Occams Razor

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Category: Resurrection evidence

Occam's Razor is a principle attributed to the 14th-century English logician and Franciscan friar, William of Ockham. It forms the basis of methodological reductionism, also called the principle of parsimony or law of economy.

In its simplOccamest form, Occam's Razor states that one should make no more assumptions than needed. Put into everyday language, it says

The simplest explanation is the best.

When multiple explanations are available for a phenomenon, the simplest version is preferred. For example, a charred tree on the ground could be caused by a landing alien ship or a lightning strike. According to Occam's Razor, the lightning strike is the preferred explanation as it requires the fewest assumptions.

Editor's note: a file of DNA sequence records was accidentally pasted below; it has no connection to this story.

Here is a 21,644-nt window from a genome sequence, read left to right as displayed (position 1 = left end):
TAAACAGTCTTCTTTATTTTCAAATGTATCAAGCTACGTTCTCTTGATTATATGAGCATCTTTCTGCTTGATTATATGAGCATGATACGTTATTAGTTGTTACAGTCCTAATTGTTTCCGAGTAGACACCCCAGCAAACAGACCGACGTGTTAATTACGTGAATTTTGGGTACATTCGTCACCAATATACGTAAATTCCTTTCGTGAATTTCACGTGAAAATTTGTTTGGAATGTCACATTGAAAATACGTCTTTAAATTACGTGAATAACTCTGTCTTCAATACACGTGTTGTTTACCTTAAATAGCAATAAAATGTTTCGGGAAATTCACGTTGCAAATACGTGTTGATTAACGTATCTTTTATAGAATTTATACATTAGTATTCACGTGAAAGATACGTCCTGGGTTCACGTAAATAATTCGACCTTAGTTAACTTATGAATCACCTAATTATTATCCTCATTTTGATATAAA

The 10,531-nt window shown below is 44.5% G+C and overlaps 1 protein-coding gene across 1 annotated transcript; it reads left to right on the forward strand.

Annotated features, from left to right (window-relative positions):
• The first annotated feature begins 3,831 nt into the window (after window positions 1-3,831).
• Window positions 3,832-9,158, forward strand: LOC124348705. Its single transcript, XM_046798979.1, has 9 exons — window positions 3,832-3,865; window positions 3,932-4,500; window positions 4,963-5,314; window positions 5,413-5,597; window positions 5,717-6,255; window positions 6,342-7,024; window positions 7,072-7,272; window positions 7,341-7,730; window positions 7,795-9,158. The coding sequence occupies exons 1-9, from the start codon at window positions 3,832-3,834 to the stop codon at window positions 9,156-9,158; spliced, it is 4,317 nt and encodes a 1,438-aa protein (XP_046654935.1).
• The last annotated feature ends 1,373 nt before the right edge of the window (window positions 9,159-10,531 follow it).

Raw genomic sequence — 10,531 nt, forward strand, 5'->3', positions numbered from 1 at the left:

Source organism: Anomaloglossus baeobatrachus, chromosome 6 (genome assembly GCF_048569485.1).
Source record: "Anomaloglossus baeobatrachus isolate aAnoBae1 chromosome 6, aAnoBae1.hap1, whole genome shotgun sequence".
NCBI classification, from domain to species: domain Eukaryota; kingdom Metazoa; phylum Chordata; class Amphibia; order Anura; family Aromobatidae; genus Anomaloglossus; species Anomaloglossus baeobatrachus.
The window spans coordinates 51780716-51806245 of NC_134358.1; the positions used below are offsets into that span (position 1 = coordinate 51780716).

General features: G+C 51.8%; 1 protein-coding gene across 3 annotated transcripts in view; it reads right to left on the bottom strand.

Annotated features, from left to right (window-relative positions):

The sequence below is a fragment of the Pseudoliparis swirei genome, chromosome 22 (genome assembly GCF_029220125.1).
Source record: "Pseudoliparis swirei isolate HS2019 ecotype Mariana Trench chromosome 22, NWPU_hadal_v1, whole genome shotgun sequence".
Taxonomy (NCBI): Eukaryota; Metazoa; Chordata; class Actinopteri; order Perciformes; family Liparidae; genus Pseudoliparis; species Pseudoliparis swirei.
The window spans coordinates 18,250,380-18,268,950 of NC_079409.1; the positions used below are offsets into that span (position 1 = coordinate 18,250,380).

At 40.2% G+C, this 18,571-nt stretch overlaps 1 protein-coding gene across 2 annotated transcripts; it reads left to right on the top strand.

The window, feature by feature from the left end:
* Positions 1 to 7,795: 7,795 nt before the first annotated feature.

The principle is most often expressed as Entia non sunt multiplicanda praeter necessitatem, or "Entities should not be multiplied beyond necessity".

Occam's razor - a widely accepted principle - would actually seem to support the historical resurrection of Christ. That Jesus actually did rise from the dead and appear to His disciples is a very simple and complete explanation for the complex series of events that followed including the empty tomb and the series of appearances. It also explains the actions of the disciples in preaching the gospel and suffering martyrdom, the rapid rise of Christianity in Jerusalem and beyond, and the phenomenon of the Christian Sunday. The resurrection of Jesus is an easy and simple explanation of a very complex series of events. Any alternative explanation of this series of events will, of necessity, involve a large number of different happenings and coincidences. It is just far simpler to believe that Christ really did rise from the dead.